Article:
The Complaint is defined in Section 2(d) of CrPc 1973. As per this section, it states that any allegation made verbally or in writing to a Magistrate, to take action under this Criminal Procedure Code, that some person, whether known or unknown, has committed an offence, but it does not include a police report or statement.[i]
Essentials of a Valid Complaint:
The following are the essentials of a valid complaint;
- A complaint requires an allegation of commission of an offence by offender.
- The complaint can be orally or in writing.
- The complaint must be made to a Magistrate.
- The complaint should be made to take action by the Magistrate.
Section 200 – 203 deals with the complaint to the magistrate in Criminal Procedure Code 1973.
Section 200 Examination of Complainant:
A complaint is made to the Magistrate in a view with taking cognizance of the offence, where it the Magistrate takes cognizance of the offence on a complaint, the first step is to examine the complainant and the witnesses present and the matter of such shall reduce to the writing of the examination and signing it by the complainant and the witnesses and the Magistrate.[ii]
In the case Gurudas Balkrishna v. Chief Judicial Magistrate Goa[iii] , a complaint was filed by the applicant on 31st July 1992 here the Magistrate has not even recorded his statement for the verification of the complainant for several months. It was held that the Magistrate to record the evidence for the complainant and the witnesses, if any, within a week from the date of its order, and the magistrate is not permitted to delay the verification for months.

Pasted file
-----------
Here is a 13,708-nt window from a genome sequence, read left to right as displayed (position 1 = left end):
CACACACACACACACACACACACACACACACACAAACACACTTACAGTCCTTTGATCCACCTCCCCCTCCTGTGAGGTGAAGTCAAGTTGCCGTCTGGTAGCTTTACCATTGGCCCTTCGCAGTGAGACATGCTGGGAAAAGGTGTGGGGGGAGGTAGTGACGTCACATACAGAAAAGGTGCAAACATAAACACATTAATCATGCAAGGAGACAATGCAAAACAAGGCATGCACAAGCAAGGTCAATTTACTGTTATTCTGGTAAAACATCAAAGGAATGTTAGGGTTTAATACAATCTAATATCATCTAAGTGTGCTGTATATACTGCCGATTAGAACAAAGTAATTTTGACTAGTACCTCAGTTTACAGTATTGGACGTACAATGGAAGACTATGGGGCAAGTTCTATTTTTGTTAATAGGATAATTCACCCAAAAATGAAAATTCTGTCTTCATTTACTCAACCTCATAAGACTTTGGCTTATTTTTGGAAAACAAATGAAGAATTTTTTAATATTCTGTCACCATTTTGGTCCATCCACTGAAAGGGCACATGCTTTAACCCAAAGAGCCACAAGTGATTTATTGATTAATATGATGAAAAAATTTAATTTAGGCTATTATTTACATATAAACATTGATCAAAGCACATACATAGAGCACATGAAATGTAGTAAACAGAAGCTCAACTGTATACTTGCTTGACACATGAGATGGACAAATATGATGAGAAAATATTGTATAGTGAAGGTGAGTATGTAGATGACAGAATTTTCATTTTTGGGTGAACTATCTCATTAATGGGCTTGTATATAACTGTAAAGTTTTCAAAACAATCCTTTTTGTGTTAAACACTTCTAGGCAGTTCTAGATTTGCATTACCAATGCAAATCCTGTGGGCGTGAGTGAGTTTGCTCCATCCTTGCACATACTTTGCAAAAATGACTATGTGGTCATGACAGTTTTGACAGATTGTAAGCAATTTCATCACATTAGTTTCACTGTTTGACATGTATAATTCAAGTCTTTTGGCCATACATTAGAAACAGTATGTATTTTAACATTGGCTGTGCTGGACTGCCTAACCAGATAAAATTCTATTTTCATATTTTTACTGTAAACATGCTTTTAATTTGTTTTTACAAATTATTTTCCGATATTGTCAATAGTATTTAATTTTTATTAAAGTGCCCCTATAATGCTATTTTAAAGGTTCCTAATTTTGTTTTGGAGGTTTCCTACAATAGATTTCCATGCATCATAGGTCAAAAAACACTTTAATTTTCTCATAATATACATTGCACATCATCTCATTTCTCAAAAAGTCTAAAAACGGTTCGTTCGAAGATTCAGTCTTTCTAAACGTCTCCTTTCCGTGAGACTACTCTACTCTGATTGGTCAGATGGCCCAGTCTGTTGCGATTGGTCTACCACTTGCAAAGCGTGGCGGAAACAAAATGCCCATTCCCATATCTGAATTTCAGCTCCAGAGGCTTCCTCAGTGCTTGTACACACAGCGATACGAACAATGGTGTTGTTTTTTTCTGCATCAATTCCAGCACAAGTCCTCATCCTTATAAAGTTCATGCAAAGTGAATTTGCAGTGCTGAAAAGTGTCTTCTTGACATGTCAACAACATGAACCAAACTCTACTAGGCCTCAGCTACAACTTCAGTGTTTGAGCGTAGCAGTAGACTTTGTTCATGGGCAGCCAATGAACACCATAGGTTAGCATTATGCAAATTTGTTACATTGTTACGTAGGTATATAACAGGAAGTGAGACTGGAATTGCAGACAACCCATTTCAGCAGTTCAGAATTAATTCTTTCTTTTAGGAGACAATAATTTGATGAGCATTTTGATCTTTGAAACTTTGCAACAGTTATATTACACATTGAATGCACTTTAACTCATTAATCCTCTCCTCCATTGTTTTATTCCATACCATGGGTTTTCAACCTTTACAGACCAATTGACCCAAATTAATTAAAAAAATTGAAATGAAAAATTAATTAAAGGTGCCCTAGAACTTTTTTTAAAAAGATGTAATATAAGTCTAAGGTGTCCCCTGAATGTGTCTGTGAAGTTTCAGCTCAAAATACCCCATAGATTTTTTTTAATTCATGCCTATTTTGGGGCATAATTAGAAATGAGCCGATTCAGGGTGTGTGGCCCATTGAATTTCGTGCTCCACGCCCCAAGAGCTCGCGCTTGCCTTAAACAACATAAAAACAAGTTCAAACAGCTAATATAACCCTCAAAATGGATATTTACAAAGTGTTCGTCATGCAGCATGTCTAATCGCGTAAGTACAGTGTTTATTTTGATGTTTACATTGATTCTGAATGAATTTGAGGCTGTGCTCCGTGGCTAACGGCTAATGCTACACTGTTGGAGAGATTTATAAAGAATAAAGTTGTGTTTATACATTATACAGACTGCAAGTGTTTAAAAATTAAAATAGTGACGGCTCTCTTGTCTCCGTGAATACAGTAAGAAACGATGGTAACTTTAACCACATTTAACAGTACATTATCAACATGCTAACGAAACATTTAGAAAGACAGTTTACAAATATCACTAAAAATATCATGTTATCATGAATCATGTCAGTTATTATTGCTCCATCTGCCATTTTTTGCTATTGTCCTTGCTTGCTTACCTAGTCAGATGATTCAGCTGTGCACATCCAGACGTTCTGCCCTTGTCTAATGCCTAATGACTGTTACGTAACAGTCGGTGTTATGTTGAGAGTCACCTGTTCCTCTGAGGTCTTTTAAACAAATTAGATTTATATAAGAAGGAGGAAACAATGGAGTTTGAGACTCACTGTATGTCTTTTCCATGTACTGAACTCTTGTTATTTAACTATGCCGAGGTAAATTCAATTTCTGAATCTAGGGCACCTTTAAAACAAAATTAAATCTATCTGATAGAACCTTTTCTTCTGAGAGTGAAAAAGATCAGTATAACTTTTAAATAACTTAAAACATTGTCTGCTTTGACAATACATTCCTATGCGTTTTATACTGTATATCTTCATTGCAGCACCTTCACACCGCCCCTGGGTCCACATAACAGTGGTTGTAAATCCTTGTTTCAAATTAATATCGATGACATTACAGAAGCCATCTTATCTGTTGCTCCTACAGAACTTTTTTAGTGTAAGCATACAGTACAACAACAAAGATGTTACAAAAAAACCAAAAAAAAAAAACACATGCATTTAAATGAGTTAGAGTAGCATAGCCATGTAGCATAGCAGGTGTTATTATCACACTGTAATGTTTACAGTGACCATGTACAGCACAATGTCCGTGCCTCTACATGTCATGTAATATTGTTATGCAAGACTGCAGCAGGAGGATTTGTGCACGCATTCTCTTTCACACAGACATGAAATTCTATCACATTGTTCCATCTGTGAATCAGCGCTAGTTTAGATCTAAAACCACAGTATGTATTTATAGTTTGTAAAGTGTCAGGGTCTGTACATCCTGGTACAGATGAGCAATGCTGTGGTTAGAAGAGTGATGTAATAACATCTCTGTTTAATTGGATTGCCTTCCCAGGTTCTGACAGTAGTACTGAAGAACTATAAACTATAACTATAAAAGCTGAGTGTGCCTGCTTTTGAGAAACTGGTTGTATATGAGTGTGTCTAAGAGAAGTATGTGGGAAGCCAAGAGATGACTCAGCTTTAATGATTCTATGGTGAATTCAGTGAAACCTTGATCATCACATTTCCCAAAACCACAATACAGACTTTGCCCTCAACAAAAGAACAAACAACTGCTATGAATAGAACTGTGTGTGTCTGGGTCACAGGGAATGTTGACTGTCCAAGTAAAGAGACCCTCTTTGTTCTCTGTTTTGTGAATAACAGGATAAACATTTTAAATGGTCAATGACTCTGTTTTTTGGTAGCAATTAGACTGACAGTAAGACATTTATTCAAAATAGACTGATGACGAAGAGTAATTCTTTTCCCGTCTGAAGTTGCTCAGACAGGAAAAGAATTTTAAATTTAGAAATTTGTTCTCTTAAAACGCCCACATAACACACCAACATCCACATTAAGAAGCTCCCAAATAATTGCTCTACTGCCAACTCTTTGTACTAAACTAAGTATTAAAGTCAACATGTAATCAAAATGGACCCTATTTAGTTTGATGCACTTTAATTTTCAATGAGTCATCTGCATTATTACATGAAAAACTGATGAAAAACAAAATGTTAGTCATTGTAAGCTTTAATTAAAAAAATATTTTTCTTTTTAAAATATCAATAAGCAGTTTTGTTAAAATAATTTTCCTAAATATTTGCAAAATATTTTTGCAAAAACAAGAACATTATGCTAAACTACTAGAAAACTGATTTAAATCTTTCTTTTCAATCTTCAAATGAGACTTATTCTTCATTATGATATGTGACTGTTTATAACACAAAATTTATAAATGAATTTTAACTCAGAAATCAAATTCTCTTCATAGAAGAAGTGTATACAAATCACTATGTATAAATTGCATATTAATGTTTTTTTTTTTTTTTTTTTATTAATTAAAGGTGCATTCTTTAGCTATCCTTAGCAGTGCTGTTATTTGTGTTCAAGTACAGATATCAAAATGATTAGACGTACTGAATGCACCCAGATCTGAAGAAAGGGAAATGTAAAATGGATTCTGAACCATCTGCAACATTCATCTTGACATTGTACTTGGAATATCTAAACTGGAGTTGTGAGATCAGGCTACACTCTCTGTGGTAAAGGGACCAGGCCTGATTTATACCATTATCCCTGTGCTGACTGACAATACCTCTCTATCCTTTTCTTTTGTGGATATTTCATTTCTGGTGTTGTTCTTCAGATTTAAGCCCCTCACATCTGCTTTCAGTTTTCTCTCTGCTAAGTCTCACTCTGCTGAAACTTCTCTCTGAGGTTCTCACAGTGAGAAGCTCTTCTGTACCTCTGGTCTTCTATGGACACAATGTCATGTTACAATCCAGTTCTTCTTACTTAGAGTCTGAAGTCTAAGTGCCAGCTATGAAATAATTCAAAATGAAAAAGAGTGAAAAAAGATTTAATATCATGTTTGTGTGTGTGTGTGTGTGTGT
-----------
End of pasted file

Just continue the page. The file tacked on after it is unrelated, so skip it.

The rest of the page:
Procedure By Magistrate Not Competent To Take Cognizance Of The Case (Section201):
If the complaint in writing has been made to Magistrate not competent to take the cognizance of the offence, he shall;
- The Magistrate can return the complaint about the presentation to the proper Court with approval to that conclusion.
- If the complaint is not in writing then the Magistrate shall direct the complainant to the proper Court.[iv]
If an offence has occurred in the presence of the Magistrate, here the Magistrate has the power to take the Cognizance of offence directly by filing a complaint or he can appoint his subordinate to file a complaint against accused and it is clearly explained in Section 153(3) of CrPc.
In this case, Rajendra Singh v. State Of Bihar,[v] the court acquitted the accused under the ground that the court has no jurisdiction to take action over the complaint. Hence it was held that the order of acquittal was illegal as the court can return the complaint about the presentation to the proper court instead of acquitting the accused.
Section 202 Postponement Of Issue of Process:
Any Magistrate on the acceptance of a complaint of an offence which he is authorized to take the cognizance may, if he thinks suitable, may in this case where the accused is residing at a place beyond the area of jurisdiction then the postponement of issue of process against the accused, and either investigate into the case himself or order an inquiry to be made by the police officer for the purpose of deciding whether there is sufficient ground for proceeding.
If the complainant is not made by a court, no such direction for investigation shall be made unless the complainant and the witness present (if any) have been examined under Section 200.[vi]If the complaint is exclusively trialable by the Court of Sessions then the Magistrate shall not direct the complaint about the investigation.
In D Lakshminarayan v. Narayana,[vii]the Supreme Court observed that the sub-section (1) of Section202 CrPc 1973, a Magistrate who receives a complaint disclosing offence exclusively trialable in Sessions Court is not debarred from sending it to the police for investigation.